Soccer ball

The first soccer ball for women: it weighs less and it is (of course) pink

It’s all fun and games – until someone suggests women get a different ball. This is exactly what Sensational Football did. The Copenhagen soccer tournament, which plays host to 1,200 female players each year, made history with the introduction of the world’s first soccer ball for women, reports.

The pearly pink flower-adorned orb, called The Good Luck Ball, was “developed to meet the needs of female footballers,” reports. The ball, designed by Danish fashion label Ganni, “reduces the risk of injury when kicking, and the weight is lighter, which makes the game easier and more fun.”

The typical gut reaction is obviously not pleasant: why does everything for women have to be smaller, lighter, less dangerous? Why does everything for women have to be pink? (Let’s never forget the pink pen.) Why can’t women and men play the same game? And why are there no female referees? (Okay, that last question was just me.)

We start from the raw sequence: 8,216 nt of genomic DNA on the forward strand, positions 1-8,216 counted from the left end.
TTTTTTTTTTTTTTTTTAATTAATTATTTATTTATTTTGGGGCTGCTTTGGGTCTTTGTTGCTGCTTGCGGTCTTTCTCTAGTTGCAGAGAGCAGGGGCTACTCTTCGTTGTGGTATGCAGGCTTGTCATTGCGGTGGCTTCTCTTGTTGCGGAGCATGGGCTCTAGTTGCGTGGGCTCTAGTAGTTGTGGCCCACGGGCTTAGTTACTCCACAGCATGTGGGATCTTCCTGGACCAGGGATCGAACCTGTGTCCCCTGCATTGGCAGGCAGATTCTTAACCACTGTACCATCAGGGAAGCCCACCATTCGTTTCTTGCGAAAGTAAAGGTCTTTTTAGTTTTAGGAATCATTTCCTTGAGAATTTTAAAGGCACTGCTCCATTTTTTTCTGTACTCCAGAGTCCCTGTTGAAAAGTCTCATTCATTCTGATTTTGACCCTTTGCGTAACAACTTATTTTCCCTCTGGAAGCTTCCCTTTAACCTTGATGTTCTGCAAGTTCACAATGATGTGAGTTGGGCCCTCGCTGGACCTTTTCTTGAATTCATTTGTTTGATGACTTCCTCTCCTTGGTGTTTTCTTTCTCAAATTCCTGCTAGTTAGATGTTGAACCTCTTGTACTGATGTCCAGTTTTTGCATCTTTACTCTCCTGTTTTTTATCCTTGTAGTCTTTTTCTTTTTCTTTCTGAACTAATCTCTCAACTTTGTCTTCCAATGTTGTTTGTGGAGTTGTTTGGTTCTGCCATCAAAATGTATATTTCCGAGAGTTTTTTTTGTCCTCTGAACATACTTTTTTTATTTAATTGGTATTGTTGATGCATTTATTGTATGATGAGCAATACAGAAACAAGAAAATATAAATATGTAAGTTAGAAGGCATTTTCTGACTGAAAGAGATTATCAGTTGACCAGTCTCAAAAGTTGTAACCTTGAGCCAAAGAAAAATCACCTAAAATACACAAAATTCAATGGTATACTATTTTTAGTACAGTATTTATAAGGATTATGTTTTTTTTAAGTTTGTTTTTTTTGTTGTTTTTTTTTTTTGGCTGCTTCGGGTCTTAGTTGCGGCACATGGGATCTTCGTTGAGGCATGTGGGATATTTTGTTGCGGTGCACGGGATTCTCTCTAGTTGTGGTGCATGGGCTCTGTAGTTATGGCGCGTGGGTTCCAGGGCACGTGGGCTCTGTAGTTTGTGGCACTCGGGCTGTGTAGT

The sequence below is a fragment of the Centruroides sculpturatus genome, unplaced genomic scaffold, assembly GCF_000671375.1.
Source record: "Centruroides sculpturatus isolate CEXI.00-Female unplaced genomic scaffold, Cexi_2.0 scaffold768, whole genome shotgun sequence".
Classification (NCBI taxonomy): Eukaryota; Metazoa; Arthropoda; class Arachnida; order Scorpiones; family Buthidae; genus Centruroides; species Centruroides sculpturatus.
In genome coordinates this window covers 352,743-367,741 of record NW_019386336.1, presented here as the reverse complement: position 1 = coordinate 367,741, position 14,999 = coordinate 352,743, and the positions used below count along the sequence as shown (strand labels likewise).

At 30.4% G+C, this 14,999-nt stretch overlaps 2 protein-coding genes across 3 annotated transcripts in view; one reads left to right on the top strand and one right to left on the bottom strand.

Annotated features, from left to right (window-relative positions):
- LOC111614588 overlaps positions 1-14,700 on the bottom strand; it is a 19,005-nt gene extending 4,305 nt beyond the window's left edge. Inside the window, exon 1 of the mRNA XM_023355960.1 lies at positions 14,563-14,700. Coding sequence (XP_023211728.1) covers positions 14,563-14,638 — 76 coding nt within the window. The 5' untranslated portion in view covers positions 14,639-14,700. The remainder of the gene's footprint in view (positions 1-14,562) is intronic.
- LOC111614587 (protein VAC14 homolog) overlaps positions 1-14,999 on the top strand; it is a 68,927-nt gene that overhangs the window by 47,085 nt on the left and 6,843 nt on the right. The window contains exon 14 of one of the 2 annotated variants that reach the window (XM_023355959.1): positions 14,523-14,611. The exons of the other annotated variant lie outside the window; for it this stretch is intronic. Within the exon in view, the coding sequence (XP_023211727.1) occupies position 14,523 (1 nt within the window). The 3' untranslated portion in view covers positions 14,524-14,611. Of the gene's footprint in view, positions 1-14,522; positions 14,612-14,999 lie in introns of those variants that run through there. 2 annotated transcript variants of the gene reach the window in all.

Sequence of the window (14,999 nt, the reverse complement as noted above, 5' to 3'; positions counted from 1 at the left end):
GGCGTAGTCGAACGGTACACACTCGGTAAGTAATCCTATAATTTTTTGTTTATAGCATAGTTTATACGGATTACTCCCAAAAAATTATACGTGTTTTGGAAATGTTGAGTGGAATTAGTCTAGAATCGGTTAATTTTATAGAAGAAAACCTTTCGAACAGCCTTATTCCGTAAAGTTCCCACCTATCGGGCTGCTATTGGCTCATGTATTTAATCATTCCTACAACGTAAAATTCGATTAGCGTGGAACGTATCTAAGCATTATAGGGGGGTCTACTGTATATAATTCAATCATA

Visions of board meetings are plentiful, filled with disconnected men who flatter the ladies, creating a ball that won’t hurt women’s tiny feet. “Sure, they can play a man’s game – but let’s simplify it … and add a flower.”

But a little research reveals good logic: many women’s sports have developed different rules adapted to the needs, thanks to hormones and genetics, of female players.

With more body fat, more estrogen, and less muscle, there is historically a 10 percent difference in male and female performance in Olympic sports. And in fact, women’s basketball has modified its ball to accommodate its players, so what is so wrong with a modified soccer ball?

Still, that doesn’t excuse the flower, the silly name, and the stereotypical color.